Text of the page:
Elevated levels of volatile organic carcinogen and toxicant biomarkers in Chinese women who regularly cook at home

Stephen S Hecht, Adeline Seow, Mingyao Wang, Renwei Wang, Lei Meng, Woon Puay Koh, Steven G Carmella, Menglan Chen, Shaomei Han, Mimi C. Yu, Jian Min Yuan

Research output: Contribution to journalArticlepeer-review

29 Scopus citations


Background: Epidemiologic studies associate lung cancer in nonsmoking Chinese women with Chinese-style wok cooking. Our goal was to quantify carcinogen and toxicant biomarkers in Chinese women who reported regularly doing home cooking compared with women randomly selected from the Singapore Chinese Health Study as controls. Methods: Biomarkers were quantified by high-performance liquid chromatography-mass spectrometry, high-performance liquid chromatography with fluorescence detection, and gas chromatography-mass spectrometry. Results: Compared with controls, women who engaged in regular home cooking had significantly higher levels of mercapturic acids of acrolein {geometric mean, 1,959 pmol/mg creatinine [95% confidence interval (95% CI), 1,554-2,467] versus 1,370 (95% CI, 1,077-1,742); P = 0.038}, crotonaldehyde [geometric mean, 232 pmol/mg creatinine (95% CI, 193-277) versus 142 (95% CI, 118-171); P = 0.0004], and benzene [geometric mean, 0.58 pmol/mg creatinine (95% CI, 0.44-0.78) versus 0.18 (95% CI, 0.14-0.24); P < 0.0001]. No significant differences were found in levels of mercapturic acids of 1,3-butadiene, metabolites of pyrene and phenanthrene, or acetaldehyde-leukocyte DNA adduct levels between the groups. Levels of the ethylene oxide mercapturic acid were significantly higher in the controls. Conclusions: The higher levels of the mercapturic acid of benzene, a multiorgan carcinogen, in the women who cooked are particularly notable. Overall, the results showing increased exposure to the volatile toxicants and carcinogens acrolein, crotonaldehyde, and benzene in Chinese women who regularly cook provide a plausible lead for further investigating the role of volatile compounds generated during high-temperature cooking with oils as causes of lung cancer. Impact: A new direction for research on lung cancer etiology is suggested.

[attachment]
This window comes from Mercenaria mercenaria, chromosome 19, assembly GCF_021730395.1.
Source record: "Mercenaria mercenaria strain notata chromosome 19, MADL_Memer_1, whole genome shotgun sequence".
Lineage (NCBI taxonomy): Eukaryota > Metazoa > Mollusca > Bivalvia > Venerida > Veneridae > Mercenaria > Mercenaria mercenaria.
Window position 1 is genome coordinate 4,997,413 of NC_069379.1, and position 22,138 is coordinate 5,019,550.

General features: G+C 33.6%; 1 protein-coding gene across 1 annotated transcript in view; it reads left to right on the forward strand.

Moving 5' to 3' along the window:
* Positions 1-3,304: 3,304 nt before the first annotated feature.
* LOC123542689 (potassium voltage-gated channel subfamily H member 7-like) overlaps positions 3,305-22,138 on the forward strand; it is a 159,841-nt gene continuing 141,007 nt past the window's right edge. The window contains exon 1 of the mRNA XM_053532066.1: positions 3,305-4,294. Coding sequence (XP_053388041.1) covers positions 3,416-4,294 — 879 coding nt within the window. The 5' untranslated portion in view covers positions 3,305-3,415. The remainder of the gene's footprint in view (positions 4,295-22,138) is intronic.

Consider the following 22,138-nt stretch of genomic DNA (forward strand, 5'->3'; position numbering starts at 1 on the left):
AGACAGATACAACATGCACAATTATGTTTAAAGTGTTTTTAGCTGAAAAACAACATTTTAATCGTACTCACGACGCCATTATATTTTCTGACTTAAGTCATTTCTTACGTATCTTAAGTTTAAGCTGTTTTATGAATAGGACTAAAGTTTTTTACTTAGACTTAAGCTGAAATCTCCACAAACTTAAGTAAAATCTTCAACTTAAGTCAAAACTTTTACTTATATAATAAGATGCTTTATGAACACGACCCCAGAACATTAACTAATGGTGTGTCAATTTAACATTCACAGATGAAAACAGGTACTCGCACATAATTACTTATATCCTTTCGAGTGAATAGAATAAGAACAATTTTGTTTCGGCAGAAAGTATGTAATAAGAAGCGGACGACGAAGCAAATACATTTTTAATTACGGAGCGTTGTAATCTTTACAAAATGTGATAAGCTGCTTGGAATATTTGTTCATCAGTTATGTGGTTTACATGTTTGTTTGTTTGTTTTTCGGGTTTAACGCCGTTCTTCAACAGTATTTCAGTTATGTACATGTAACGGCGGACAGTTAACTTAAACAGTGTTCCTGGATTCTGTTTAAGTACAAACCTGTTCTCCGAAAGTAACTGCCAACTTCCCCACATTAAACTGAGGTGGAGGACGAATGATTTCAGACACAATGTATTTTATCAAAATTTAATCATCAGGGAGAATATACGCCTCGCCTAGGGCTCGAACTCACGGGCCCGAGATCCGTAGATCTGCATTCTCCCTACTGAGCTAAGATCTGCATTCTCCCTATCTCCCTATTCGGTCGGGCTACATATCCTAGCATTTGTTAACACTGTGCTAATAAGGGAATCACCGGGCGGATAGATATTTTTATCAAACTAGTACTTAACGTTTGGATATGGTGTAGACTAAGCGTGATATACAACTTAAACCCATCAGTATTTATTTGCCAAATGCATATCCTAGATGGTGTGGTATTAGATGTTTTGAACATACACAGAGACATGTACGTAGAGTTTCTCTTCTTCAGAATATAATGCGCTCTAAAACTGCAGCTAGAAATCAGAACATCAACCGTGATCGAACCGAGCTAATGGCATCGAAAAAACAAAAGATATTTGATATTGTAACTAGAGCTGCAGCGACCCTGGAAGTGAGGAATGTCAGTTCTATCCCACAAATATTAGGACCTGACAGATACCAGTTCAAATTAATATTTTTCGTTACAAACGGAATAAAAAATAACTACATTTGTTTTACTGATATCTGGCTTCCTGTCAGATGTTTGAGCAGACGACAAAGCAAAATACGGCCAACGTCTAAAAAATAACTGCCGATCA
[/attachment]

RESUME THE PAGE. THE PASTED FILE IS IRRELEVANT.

Original languageEnglish (US)
Pages (from-to)11851192
Number of pages1
JournalCancer Epidemiology Biomarkers and Prevention
Issue number5
StatePublished - May 2010


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